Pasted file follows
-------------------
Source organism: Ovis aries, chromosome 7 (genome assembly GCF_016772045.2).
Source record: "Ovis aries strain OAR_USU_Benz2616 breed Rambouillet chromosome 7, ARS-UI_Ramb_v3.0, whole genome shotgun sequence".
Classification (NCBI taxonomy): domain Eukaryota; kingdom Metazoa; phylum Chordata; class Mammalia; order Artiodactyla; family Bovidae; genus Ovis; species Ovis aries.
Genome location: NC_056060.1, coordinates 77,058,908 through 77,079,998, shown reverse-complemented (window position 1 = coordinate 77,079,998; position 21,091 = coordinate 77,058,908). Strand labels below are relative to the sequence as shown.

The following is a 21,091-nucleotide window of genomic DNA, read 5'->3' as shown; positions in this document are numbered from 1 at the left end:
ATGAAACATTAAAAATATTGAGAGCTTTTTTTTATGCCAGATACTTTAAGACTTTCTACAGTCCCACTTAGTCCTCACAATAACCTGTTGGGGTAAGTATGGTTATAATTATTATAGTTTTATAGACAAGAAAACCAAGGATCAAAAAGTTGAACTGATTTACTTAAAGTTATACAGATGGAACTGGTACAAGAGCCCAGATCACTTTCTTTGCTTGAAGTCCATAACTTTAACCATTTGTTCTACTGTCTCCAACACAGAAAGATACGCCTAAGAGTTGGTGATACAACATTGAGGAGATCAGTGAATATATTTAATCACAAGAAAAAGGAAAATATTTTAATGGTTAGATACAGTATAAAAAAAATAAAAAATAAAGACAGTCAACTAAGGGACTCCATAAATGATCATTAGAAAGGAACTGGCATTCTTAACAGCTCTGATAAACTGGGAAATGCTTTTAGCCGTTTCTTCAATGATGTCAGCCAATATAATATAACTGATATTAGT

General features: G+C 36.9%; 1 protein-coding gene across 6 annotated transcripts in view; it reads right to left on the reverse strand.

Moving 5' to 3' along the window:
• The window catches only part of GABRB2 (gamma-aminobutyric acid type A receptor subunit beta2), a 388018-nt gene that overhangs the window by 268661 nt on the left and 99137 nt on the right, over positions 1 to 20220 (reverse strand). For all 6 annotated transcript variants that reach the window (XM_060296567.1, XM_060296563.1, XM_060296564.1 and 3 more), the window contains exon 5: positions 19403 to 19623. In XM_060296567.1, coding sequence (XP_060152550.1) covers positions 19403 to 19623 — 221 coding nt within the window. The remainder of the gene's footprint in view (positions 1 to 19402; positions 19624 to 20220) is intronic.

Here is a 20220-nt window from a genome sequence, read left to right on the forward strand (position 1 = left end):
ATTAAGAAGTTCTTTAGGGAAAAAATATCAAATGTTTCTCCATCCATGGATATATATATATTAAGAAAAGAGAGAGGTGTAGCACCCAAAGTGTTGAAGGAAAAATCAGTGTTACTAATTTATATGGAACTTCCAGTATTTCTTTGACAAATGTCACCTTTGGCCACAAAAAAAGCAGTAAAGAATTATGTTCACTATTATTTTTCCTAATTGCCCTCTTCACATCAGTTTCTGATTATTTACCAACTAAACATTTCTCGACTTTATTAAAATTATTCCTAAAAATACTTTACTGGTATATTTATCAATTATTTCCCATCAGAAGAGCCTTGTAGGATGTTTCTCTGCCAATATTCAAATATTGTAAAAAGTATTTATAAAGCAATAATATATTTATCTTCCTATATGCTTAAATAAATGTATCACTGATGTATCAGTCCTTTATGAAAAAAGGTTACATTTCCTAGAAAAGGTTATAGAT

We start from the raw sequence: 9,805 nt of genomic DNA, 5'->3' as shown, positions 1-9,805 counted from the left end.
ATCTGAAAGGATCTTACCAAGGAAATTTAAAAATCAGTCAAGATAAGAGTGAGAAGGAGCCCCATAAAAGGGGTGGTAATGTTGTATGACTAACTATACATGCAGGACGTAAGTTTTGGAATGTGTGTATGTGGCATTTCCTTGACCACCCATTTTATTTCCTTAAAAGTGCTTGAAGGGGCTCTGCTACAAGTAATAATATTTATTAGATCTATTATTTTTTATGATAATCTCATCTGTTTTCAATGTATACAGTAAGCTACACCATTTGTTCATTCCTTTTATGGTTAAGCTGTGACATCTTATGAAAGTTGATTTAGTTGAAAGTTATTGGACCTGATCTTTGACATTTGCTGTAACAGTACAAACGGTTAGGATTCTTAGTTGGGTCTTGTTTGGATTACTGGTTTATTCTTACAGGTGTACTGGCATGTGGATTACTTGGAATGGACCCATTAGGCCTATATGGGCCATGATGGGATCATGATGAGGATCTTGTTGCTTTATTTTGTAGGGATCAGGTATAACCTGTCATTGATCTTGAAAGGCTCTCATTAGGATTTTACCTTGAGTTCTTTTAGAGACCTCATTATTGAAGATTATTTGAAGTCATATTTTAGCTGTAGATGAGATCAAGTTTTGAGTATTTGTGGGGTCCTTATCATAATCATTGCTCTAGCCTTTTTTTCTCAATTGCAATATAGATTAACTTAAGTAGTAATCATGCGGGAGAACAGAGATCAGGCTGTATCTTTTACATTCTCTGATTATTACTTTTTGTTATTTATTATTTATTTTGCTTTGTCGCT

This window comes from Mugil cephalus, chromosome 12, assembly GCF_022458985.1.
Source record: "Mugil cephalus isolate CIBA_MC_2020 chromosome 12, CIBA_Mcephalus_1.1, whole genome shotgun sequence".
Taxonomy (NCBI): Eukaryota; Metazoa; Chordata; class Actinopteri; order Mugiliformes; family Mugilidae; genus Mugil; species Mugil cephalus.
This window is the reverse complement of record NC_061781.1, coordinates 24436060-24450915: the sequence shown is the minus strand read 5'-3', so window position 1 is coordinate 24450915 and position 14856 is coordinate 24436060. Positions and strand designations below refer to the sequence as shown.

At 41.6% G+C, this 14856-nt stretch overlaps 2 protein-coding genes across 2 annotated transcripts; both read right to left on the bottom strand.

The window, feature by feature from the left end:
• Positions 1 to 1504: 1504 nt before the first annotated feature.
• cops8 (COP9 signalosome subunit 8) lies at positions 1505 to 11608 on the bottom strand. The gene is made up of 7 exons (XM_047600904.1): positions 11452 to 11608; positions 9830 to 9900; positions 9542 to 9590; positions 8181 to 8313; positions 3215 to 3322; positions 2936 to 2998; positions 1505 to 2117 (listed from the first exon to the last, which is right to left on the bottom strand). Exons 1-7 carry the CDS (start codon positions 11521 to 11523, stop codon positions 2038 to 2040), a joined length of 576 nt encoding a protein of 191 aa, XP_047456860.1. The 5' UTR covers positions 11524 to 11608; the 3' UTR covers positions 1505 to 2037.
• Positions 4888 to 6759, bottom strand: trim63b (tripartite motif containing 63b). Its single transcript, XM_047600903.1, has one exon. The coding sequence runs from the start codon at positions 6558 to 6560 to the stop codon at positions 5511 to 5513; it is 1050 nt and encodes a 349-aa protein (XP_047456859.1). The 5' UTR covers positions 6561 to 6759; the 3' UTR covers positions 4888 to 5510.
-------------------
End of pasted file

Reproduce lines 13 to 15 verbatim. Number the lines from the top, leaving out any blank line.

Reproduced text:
ATCTGAAAGGATCTTACCAAGGAAATTTAAAAATCAGTCAAGATAAGAGTGAGAAGGAGCCCCATAAAAGGGGTGGTAATGTTGTATGACTAACTATACATGCAGGACGTAAGTTTTGGAATGTGTGTATGTGGCATTTCCTTGACCACCCATTTTATTTCCTTAAAAGTGCTTGAAGGGGCTCTGCTACAAGTAATAATATTTATTAGATCTATTATTTTTTATGATAATCTCATCTGTTTTCAATGTATACAGTAAGCTACACCATTTGTTCATTCCTTTTATGGTTAAGCTGTGACATCTTATGAAAGTTGATTTAGTTGAAAGTTATTGGACCTGATCTTTGACATTTGCTGTAACAGTACAAACGGTTAGGATTCTTAGTTGGGTCTTGTTTGGATTACTGGTTTATTCTTACAGGTGTACTGGCATGTGGATTACTTGGAATGGACCCATTAGGCCTATATGGGCCATGATGGGATCATGATGAGGATCTTGTTGCTTTATTTTGTAGGGATCAGGTATAACCTGTCATTGATCTTGAAAGGCTCTCATTAGGATTTTACCTTGAGTTCTTTTAGAGACCTCATTATTGAAGATTATTTGAAGTCATATTTTAGCTGTAGATGAGATCAAGTTTTGAGTATTTGTGGGGTCCTTATCATAATCATTGCTCTAGCCTTTTTTTCTCAATTGCAATATAGATTAACTTAAGTAGTAATCATGCGGGAGAACAGAGATCAGGCTGTATCTTTTACATTCTCTGATTATTACTTTTTGTTATTTATTATTTATTTTGCTTTGTCGCT

This window comes from Mugil cephalus, chromosome 12, assembly GCF_022458985.1.
Source record: "Mugil cephalus isolate CIBA_MC_2020 chromosome 12, CIBA_Mcephalus_1.1, whole genome shotgun sequence".